The B.C. government plans to conduct aerial-spray treatments in four Lower Mainland locations, as well as Chilliwack, in spring 2022 to prevent Lymantria moths from becoming established and to minimize the risk they pose to forests, farms, orchards and urban trees.
The Ministry of Forests, Lands, Natural Resource Operations and Rural Development has applied for an amendment to its existing pesticide use permit issued in March 2021 for Lymantria moths (formerly known as gypsy moths).
The planned 2022 treatment areas in the Lower Mainland are:
- Burnaby (193 hectares near Brentwood Mall)
- Surrey (108 hectares in the Grandview Heights area)
- Mission (341 hectares)
- Chilliwack (49 hectares along Chilliwack River Road)
- Langley (362 hectares)
These planned treatment locations are in addition to three areas on Vancouver Island. Last year’s monitoring program trapped 98 male moths in these eight areas, indicating that the moths could become established in those locations if the proposed pesticide spraying is not done.
Trapping and monitoring results from 2021 show evidence that Lymantria moth populations have increased dramatically in the areas slated for treatment this spring, likely because of outbreaks in Ontario and Quebec over the past three years. Egg masses are commonly transported to B.C. on recreational vehicles and outdoor household articles originating from affected areas outside of the province.
If left untreated, the invasive Lymantria moths could spread to other areas of British Columbia and pose a threat to native forests, orchards and urban trees. Trees such as Garry oak, arbutus, red alder, aspen, cottonwood, maple, orchard fruit trees, nut trees and many species of urban ornamental trees would be affected, as well as food crops such as apples, blueberries and other fruits.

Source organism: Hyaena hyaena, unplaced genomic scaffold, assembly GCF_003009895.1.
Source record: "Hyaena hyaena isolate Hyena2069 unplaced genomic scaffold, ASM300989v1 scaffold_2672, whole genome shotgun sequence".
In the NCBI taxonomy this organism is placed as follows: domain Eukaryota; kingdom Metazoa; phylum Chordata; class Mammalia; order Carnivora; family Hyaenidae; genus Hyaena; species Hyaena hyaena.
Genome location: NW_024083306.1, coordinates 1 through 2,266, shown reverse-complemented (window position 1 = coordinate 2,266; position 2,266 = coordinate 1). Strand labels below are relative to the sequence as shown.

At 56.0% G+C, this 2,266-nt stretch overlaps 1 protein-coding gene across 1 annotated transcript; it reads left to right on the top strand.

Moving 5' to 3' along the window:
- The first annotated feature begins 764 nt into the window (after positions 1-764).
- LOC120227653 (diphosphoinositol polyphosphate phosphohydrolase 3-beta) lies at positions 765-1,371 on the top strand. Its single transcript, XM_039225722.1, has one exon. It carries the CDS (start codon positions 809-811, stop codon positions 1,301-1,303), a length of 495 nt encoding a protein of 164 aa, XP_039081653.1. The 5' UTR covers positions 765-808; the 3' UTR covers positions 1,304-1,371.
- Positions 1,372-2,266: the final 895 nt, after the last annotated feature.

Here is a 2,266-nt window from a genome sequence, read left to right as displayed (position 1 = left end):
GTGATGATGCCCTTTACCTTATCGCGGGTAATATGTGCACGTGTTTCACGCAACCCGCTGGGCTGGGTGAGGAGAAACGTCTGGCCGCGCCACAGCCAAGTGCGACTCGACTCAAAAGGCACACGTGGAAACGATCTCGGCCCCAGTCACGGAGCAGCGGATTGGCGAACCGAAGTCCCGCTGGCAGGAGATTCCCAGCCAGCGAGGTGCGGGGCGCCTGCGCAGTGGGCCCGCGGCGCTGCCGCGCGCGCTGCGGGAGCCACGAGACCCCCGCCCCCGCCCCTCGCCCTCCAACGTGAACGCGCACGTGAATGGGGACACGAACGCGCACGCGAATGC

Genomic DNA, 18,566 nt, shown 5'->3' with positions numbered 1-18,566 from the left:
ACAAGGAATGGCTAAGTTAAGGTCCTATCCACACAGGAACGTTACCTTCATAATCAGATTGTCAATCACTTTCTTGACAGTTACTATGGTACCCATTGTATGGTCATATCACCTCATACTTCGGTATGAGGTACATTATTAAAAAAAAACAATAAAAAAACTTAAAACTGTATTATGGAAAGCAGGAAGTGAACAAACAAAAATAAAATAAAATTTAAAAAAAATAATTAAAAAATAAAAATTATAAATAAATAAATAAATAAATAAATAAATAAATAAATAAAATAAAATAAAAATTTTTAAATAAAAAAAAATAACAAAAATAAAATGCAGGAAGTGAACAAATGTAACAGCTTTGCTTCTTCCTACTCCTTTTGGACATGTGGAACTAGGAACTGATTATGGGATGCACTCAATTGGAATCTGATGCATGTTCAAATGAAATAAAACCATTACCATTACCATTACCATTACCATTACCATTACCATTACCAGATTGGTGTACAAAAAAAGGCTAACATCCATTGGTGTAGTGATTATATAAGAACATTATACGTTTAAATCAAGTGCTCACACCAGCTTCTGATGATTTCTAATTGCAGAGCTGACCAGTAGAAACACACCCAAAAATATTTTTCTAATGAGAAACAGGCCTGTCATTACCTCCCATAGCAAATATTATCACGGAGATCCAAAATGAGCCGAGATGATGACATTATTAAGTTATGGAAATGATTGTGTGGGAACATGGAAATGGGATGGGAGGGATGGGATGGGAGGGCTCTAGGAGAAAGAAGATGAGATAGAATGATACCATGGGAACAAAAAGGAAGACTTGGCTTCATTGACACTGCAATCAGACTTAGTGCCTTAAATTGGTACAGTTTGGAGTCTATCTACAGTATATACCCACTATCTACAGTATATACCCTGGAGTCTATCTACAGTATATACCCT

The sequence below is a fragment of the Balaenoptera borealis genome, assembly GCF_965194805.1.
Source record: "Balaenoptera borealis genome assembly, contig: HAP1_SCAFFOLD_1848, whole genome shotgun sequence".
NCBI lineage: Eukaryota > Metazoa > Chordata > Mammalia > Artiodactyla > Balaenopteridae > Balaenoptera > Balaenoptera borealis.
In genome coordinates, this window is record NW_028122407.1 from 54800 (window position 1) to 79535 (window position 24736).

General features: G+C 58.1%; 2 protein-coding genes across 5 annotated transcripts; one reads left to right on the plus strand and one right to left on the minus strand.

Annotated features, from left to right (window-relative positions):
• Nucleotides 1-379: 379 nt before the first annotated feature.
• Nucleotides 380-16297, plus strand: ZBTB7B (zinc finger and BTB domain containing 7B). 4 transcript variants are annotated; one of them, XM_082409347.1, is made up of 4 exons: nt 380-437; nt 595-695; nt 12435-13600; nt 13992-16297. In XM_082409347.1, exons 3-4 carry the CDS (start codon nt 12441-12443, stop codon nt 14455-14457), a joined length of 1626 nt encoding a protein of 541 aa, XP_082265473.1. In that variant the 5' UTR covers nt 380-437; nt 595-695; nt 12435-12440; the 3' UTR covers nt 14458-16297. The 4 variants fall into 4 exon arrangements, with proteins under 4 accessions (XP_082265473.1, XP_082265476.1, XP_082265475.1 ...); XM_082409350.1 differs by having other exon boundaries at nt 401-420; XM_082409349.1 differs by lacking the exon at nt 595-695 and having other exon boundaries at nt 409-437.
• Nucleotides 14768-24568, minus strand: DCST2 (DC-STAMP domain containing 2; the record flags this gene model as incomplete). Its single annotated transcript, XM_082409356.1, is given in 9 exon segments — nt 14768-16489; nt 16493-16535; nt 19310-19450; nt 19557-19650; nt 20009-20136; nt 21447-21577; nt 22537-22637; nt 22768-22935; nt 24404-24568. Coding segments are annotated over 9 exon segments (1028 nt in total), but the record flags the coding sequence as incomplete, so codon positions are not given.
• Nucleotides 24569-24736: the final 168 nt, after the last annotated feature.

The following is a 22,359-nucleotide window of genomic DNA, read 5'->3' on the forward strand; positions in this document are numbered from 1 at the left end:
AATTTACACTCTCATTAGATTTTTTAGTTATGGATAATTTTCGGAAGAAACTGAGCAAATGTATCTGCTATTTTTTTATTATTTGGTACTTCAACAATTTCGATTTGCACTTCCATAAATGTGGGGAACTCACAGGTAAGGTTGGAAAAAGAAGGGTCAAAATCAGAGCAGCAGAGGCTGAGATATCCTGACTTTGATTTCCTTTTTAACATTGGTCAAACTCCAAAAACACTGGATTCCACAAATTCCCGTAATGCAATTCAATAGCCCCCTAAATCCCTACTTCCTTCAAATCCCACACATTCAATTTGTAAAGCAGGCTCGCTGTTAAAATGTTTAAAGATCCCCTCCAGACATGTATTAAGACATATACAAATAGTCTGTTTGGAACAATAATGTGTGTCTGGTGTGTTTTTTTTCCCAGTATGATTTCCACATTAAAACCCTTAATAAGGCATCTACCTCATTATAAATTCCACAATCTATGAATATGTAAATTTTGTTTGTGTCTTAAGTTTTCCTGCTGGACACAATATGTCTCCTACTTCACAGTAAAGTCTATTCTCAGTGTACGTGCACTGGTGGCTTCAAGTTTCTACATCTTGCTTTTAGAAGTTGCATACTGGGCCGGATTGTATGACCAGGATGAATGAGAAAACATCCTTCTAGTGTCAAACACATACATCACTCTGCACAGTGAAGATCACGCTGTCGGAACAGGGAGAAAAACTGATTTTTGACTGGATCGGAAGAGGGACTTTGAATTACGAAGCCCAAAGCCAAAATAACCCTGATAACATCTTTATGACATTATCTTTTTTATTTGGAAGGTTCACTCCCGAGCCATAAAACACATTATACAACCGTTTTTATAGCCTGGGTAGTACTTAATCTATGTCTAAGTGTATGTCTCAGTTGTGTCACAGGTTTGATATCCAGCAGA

The ministry is planning as many as four applications of Foray 48B in the specified areas between April 15 and June 30, 2022, to control the moths. Foray 48B is used in organic farming and the active ingredient Bacillus thuringiensis var kurstaki (Btk) is naturally present in urban, agricultural and forest soils throughout the province. It only affects the stomachs of caterpillars, such as Lymantria moth caterpillars, and is specific to their digestive systems.
Btk has been approved for the control of Lymantria moth larvae in Canada since 1961. It does not harm humans, mammals, birds, fish, plants, reptiles, amphibians, bees or other insects. It only affects Lymantria moth caterpillars after they ingest it.
Residents in the planned spray areas are invited to submit their comments about this application to amend the existing pesticide use permit (refer to Permit No. 738-0032-21/24) for evaluation by the Integrated Pest Management Act administrator, Ministry of Environment and Climate Change Strategy, Suite 200-10470 152 St., Surrey, B.C. V3R 0Y3, by March 12, 2022.
- The Lymantria moth is an introduced pest. The caterpillars feed on tree leaves and can damage forests, farms and orchards.
- Large Lymantria moth populations have defoliated sections of forests and residential areas in Ontario and the eastern United States in recent years.
- These moths are unintentionally brought to B.C. on vehicles and equipment from eastern North America.
- Infested locations are often subject to agriculture and transportation quarantines, as well as additional treatments that may include vehicle checks, product certification and increased pesticide use.
To learn more about Lymantria moths, visit www.gov.bc.ca/lymantriamoth or call 1 866 917-5999 (toll-free).
For information about the pesticide use permit application or to see a map of planned treatment areas, visit: www.gov.bc.ca/lymantria-news
The pesticide use permit application and treatment area maps are available for viewing at the relevant city or municipal hall and/or on the websites of the affected communities.